N Is For Noose Page 96
I sat down at the desk again and shook my head. I cleared my mind of emotion, thinking back through the work I'd done earlier in the week. I didn't remember a key, but if I'd seen one I knew I would never have discarded it. If I hadn't found the key yet, there was still the chance that I'd uncover it somewhere. So. The point was to keep searching, as calmly and thoroughly as possible. Again, I went through each drawer, looking carefully at the contents. I checked each item in Tom's file folders, looked in envelopes, opened boxes of paper clips and staples, peered at pens, rulers, labels, tape. Maybe the key was a saying or a phrase that would make everything else clear. At the back of my mind, I kept returning to the notion that the numbers were a code of some kind. I'd never heard any mention of Tom's having worked in Intelligence so if I was right, the code was probably something simple and easily accessible.
On or in his desk.
I found a piece of paper and wrote out the alphabet in sequence, attaching the numbers 1 through 26 underneath. If the numbers 8, 12, 1, 11 and 26 were simple letter substitutions, then the name or initials would be HLAKZ. Which meant what? Nothing on the face of it. Something-Los AngelesSomething-Something? Didn't suggest anything to me. I tried the same sequence backward, letting A correspond with the number 26, B correspond with 25, and so forth until I reached the number 1, which I assumed represented Z. If this were the case, then the numbers 8, 12, 1, 11, 26 would spell out SOZPA. Another puzzlement. What the hell was this? A name? My frustration level mounted at a pace with my confusion.
8, 12, 1, 11, 26. Months of the year? August, December, January, November? Then what did the 26 denote? And why out of order? Was I supposed to add? Subtract? Sound out the words phonetically like a vanity license plate? I repeated them aloud. ’’Eight. Twelve. One. Eleven. Twenty-six.’’ This meant nothing. If the numbers represented letters and this was a word, then all I knew for sure was that the five letters were different... with no repetitions. Someone's name? I thought about Nota Lake and how many people I'd met here who had five-letter first names. Brant, Macon, Hatch, Wayne. James Tennyson. Rafer. I looked at the exclamation point and the question mark.!? Which said what? Consternation? Dismay?
I realized I was famished... a manifestation of my anxiety no doubt. Waiting for Barrett in the cafe parking lot, I'd skipped lunch altogether and this was the price I paid. It was now four-fifteen. I went back to the kitchen in search of sustenance. I was so hungry and so befuddled, my brain cells felt like they'd quit holding hands. I looked in Selma's refrigerator, greeted by plastic-wrapped leftovers from last night's dinner. Not memorable to begin with and certainly not worth reheating. I checked the bread drawer. No crackers. I checked the cupboards. No peanut butter. What kind of household did she run? I glanced at her note and in the absence of wholesome foodstuffs, I allowed myself to lift a corner of the plastic wrap and help myself to several brownies. The texture was off-a bit dry for my taste-but the icing was nice and gooey, only a faint. chemical taste suggesting she'd used a boxed mix. Anyone who'd eat Miracle Whip would eat that shit, I thought. This was not Selma's best effort by a long stretch, but I figured my days consuming her cooking were just about over. I drank some milk from the carton, figuring to save a glass.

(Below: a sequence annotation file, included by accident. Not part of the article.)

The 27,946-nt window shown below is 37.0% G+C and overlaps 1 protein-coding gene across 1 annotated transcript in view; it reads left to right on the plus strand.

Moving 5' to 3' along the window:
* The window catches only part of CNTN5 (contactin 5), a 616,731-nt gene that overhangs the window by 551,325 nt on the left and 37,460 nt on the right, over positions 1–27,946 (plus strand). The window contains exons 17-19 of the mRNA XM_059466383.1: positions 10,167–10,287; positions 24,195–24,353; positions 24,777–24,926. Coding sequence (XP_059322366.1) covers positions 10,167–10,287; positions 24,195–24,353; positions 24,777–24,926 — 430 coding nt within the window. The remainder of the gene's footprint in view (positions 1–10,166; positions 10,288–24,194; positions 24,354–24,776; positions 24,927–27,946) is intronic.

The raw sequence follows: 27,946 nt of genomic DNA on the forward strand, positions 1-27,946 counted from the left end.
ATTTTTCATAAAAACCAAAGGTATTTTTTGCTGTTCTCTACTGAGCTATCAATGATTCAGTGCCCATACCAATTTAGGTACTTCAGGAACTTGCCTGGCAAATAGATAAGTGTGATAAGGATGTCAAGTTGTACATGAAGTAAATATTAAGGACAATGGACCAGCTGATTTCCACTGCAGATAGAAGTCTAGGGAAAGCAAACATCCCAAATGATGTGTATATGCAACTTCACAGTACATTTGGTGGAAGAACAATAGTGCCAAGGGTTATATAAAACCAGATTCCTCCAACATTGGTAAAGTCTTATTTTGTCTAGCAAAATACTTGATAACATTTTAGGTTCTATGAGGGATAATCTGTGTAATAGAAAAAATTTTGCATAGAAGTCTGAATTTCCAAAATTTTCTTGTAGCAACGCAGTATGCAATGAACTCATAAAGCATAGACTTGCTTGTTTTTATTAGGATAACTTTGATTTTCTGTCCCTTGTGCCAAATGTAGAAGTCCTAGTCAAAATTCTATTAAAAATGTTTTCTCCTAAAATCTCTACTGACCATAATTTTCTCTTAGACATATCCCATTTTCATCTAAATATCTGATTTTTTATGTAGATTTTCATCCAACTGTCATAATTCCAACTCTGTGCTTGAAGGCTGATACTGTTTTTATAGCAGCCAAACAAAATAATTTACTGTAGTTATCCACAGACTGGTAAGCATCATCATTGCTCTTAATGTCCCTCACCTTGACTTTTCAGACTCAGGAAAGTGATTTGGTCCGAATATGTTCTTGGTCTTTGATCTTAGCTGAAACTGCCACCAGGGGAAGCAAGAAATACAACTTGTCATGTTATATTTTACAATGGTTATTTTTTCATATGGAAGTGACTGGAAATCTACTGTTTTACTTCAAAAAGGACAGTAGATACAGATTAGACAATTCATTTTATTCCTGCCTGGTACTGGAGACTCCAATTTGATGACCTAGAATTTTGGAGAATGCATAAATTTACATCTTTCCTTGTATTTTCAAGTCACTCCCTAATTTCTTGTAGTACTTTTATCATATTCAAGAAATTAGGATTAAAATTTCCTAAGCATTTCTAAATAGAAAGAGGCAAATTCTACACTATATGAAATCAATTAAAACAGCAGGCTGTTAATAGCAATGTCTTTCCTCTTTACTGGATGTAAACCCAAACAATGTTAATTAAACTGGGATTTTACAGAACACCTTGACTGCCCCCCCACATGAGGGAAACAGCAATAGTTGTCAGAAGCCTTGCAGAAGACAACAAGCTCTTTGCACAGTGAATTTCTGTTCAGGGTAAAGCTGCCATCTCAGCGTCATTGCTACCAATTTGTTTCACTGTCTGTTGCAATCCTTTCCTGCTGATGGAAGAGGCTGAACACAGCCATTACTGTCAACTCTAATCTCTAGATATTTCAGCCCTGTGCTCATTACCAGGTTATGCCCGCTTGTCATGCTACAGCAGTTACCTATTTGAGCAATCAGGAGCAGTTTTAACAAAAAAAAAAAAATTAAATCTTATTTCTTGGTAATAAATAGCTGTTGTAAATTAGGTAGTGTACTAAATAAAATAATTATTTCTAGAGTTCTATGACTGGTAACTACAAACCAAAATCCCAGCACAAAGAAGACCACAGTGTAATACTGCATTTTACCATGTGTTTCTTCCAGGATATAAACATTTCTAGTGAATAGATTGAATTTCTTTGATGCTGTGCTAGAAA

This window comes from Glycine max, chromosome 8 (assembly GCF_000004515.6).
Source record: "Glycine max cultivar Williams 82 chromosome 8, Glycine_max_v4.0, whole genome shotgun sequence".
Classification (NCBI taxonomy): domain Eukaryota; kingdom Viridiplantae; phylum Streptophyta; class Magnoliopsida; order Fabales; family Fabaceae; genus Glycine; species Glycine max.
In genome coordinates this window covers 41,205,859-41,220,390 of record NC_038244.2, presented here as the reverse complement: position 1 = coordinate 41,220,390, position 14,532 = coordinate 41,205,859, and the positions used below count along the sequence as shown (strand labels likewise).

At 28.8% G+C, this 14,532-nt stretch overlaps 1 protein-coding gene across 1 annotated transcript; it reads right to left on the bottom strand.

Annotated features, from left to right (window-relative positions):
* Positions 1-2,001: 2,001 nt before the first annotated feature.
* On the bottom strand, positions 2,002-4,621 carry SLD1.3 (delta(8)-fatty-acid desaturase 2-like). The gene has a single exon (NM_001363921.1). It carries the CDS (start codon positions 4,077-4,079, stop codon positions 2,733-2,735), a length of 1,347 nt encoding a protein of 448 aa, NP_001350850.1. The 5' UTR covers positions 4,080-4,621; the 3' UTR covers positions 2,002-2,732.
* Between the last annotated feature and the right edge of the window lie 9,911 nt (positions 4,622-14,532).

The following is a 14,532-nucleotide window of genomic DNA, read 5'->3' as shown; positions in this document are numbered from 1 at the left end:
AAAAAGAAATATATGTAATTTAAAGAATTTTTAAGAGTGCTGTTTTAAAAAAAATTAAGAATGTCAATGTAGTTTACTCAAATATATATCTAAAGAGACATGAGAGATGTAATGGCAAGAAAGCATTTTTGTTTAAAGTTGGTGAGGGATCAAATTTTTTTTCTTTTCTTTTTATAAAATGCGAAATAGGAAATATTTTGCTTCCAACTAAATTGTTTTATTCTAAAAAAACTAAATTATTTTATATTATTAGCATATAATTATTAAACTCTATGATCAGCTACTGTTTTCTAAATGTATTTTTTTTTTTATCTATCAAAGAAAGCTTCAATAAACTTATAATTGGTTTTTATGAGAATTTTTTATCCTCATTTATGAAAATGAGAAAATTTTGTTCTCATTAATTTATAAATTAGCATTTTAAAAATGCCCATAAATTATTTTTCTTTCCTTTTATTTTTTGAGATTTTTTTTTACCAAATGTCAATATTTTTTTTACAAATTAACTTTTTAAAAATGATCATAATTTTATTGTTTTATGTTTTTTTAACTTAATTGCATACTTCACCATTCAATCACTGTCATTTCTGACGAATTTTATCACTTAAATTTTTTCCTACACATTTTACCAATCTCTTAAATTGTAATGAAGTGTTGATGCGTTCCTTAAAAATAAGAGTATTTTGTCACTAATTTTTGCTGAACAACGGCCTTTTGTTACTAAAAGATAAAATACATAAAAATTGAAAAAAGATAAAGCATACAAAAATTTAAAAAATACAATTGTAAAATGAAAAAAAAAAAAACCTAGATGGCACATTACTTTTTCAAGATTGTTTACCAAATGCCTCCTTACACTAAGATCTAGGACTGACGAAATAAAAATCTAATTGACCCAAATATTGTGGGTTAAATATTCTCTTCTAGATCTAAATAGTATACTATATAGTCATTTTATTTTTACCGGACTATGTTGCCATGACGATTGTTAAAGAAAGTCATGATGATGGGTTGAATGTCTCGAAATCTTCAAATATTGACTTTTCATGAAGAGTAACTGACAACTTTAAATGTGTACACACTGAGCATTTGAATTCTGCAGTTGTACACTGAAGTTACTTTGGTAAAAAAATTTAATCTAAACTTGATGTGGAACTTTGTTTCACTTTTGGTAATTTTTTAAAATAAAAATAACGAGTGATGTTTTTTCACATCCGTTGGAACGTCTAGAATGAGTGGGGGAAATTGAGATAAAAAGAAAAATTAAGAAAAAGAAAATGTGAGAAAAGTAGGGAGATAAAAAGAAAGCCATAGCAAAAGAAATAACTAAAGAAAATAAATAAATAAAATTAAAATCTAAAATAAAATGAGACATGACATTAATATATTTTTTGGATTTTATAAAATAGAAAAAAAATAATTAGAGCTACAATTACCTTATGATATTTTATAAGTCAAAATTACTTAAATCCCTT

Thus fortified, I was prepared to tackle the problem. I went back to Tom's swivel chair and swiveled. What if 8, 12, 1, 11, and 26 were page numbers, referring to the notes themselves? I tried that approach, but the contents of the pages seemed in no way related, sharing no visible common elements and no designated page numbers. The afternoon was stretching toward evening and I was getting nowhere. I went back to the original premise. Selma had hired me to find out why Tom was distressed. I slouched down on my spine and leaned my head on the back of the chair. Why was Tom brooding, Kinsey asked herself? I rocked, allowing myself to ruminate at my leisure. If someone he knew had violated his privacy, reading his notes and using the information to get to Alfie Toth to kill him, that would certainly do the trick. But why would Hatch's involvement... or James's or Wayne's... have generated a moment's uneasiness or hesitation. Tom played by the rules. I'd been told over and over, he was strictly a law-and-order type. If he'd suspected any one of them, he'd have acted at once. Wouldn't he? Why would he not? It wouldn't have meant anything to him if Wayne had violated the sanctity of his field notes. My gaze dropped to the blotter. I pushed a stack of files aside. Down in the right hand corner, Tom had drawn a grid, penning in the days of the month of February, the year unspecified. The First fell on a Sunday, the. Twenty-eighth on a Saturday. The last two Saturdays of the month-the Twenty-first and the Twenty-eighth-were crossed out. Was the year 1908? 1912, 1901, 1911 or 1926? 1 got up and went to the bookshelf, where I took down a copy of his almanac. I thumbed to the index and found the page numbers for a perpetual calendar. In a table to the left the years between 1800 and 2063 were listed in order. Beside each year was a number corresponding to a numbered template, representing all the variations in the way the months could be laid out. Calendar number one was a year in which January 1 fell on a Sunday;February 1 fell on a Wednesday;and each month thereafter was depicted. Calendar number two represented any and all years in which January 1 fell on a Monday;February 1 fell on Thursday;and so forth. If you wanted to know the day of the month for a particular date-say, March 5, 1966-you simply checked the master list for the year 1966, beside which appeared the number seven. Moving to Calendar number seven, you could see that March 5 fell on a Saturday.